He was also diplomat and ambassador, representing Joseon interests in the 10th Edo period diplomatic mission to the Tokugawa shogunate in Japan.

Hōtoku

Hōtoku (宝徳) was a Japanese era name (年号,, nengō,, lit. "year name") after Bun'an and before Kyotoku. This period spanned the years from July 1449 through July 1452. The reigning emperor was Go-Hanazono-tennō (後花園天皇).

Im Gwang

Im Gwang (1579–1644) was a scholar-official of the Joseon Dynasty Korea.

He was also diplomat and ambassador, representing Joseon interests in the 4th Edo period diplomatic mission to the Tokugawa shogunate in Japan.

Jo Hyeong

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Jo Tae-eok

Jo Tae-eok (1675–1728), also known as Cho T'aeŏk, was a scholar-official and Jwauijeong of the Joseon Dynasty Korea in the 18th century.

He was also diplomat and ambassador, representing Joseon interests in the 8th Edo period diplomatic mission to the Tokugawa shogunate in Japan.

Joseon diplomacy

Joseon diplomacy was the foreign policy of Joseon Dynasty of Korea from 1392 through 1910; and its theoretical and functional foundations were rooted in Neo-Confucian scholar-bureaucrats, institutions and philosophy.This long-term, strategic policy of sadae diplomacy (serving the great) characterized the Joseon-Chinese relations in this period. This contrasts with Joseon's gyorin diplomacy (neighborly relations) in its relations with Japan and others. For example, envoys from the Ryūkyū Kingdom were received by Taejo of Joseon in 1392, 1394 and 1397. Siam sent an envoy to Taejo's court in 1393.Taejo of Joseon established the "Kingdom of Great Joseon" in 1392-1393, and he founded the Joseon Dynasty which would retain power on the Korean peninsula for five hundred years. As an initial step, a diplomatic mission was dispatched to China and to Japan in 1402. Subsequent missions developed and nurtured the contacts and exchanges between these neighboring countries.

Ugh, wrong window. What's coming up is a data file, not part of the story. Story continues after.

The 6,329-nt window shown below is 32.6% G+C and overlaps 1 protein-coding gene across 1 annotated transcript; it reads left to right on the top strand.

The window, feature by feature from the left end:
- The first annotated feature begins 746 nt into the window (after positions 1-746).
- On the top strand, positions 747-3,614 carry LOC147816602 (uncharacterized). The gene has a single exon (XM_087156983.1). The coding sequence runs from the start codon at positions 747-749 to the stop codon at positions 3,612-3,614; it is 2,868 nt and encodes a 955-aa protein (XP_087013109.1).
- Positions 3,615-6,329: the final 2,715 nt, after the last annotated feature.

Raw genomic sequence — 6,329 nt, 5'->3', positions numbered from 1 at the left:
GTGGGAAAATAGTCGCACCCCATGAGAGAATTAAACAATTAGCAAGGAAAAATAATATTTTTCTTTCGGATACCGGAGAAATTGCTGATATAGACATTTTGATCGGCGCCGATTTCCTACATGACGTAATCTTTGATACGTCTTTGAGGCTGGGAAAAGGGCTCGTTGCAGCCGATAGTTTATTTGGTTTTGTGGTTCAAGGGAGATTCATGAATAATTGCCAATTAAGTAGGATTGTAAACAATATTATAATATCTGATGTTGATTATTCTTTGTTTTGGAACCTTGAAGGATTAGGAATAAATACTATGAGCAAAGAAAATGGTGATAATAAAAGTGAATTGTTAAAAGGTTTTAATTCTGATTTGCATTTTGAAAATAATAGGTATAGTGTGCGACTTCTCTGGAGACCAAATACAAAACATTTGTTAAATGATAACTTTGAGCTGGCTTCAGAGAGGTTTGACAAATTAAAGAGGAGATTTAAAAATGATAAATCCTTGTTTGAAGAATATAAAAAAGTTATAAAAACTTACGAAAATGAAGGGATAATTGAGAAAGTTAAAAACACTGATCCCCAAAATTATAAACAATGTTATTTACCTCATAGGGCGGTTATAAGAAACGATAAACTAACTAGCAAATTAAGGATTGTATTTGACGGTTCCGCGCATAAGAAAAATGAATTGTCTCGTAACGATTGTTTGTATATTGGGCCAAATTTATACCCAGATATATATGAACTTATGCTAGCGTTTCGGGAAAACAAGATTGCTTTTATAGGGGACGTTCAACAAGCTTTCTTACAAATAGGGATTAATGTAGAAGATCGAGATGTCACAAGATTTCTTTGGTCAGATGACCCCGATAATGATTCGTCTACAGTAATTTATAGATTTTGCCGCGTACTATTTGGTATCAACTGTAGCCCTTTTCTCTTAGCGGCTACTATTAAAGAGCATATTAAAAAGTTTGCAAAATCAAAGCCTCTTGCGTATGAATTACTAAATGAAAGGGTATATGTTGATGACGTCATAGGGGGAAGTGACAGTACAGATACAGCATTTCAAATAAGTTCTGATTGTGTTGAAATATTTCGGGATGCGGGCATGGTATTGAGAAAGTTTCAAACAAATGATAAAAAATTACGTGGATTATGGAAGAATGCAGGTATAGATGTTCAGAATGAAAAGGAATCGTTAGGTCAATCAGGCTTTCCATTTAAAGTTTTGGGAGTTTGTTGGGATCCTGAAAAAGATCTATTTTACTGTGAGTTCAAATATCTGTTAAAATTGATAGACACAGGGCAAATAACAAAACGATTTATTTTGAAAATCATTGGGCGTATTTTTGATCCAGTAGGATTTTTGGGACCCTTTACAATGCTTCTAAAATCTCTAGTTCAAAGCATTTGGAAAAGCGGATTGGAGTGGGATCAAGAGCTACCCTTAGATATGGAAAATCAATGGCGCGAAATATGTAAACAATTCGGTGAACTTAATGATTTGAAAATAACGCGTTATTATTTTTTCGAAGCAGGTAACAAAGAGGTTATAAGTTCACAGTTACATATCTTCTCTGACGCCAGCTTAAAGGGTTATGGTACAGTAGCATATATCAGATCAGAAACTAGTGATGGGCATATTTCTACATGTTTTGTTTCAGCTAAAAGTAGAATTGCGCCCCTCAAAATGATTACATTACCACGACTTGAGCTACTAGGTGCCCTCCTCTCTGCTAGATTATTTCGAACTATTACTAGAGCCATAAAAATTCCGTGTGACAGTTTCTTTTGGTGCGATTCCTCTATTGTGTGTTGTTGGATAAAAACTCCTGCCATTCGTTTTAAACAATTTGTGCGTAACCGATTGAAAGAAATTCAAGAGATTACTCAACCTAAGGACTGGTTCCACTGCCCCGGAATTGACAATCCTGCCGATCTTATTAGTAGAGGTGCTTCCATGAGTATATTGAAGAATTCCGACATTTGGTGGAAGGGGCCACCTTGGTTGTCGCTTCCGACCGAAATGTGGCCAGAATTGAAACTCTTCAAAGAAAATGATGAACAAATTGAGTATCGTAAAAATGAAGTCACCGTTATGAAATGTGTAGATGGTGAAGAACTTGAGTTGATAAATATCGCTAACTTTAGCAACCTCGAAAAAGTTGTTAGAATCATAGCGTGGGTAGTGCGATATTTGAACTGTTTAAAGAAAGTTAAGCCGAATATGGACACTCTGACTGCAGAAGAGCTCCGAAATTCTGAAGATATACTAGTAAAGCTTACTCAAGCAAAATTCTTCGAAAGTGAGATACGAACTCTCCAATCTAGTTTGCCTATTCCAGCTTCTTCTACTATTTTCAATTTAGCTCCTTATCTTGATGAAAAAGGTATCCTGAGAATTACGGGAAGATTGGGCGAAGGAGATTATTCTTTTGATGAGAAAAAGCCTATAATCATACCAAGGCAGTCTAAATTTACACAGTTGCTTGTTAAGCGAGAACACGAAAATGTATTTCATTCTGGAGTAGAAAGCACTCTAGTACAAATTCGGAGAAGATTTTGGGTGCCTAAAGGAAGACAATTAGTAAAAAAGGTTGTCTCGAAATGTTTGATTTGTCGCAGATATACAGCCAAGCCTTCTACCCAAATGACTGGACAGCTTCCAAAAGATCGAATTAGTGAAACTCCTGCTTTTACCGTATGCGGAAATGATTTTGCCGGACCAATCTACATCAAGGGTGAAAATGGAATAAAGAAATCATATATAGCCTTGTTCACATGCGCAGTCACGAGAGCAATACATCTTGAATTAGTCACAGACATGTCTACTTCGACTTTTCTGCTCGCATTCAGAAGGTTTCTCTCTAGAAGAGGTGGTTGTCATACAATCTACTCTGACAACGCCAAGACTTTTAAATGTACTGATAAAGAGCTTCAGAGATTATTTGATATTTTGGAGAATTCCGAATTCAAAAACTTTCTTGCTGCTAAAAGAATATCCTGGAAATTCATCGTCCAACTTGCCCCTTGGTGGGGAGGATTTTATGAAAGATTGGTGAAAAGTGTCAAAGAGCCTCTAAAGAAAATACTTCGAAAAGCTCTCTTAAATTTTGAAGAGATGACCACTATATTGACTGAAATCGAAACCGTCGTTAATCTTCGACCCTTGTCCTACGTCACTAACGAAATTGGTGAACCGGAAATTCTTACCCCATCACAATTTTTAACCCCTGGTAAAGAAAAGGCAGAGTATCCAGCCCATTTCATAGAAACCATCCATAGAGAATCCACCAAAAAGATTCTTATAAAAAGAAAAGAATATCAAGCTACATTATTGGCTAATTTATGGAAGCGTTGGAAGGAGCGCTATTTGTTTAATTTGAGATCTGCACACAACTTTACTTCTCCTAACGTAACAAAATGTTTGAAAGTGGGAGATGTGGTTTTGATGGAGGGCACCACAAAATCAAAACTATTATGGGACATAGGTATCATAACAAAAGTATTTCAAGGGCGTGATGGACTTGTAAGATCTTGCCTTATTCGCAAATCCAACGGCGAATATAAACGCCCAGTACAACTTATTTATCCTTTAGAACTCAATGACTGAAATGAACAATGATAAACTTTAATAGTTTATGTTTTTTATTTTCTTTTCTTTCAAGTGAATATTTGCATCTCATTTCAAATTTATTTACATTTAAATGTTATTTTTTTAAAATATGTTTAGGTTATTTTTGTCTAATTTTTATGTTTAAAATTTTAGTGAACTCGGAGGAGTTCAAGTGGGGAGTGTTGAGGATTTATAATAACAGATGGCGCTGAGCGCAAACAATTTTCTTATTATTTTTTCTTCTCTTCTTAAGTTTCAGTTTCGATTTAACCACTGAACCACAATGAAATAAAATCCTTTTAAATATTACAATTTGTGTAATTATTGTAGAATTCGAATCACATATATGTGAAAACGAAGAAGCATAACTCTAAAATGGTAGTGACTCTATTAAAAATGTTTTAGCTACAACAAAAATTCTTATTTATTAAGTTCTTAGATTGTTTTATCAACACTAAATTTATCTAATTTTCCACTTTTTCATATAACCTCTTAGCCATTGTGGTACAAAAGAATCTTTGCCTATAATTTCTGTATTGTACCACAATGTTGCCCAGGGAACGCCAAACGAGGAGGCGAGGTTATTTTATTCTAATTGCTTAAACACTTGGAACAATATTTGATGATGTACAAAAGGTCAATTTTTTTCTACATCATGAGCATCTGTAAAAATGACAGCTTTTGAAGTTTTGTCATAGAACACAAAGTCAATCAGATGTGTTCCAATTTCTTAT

A diplomatic mission conventionally consisted of three envoys—the main envoy, the vice-envoy, and a document official. Also included were one or more official writers or recorders who created a detailed account of the mission.In the 20th century, the Joseon Dynasty's bilateral relations were affected by the increasing numbers of international contacts which required adaptation and a new kind of diplomacy.Although conventionally mislabeled as the "Hermit kingdom", Joseon's sophisticated foreign policy initiatives belie the aptness of this term.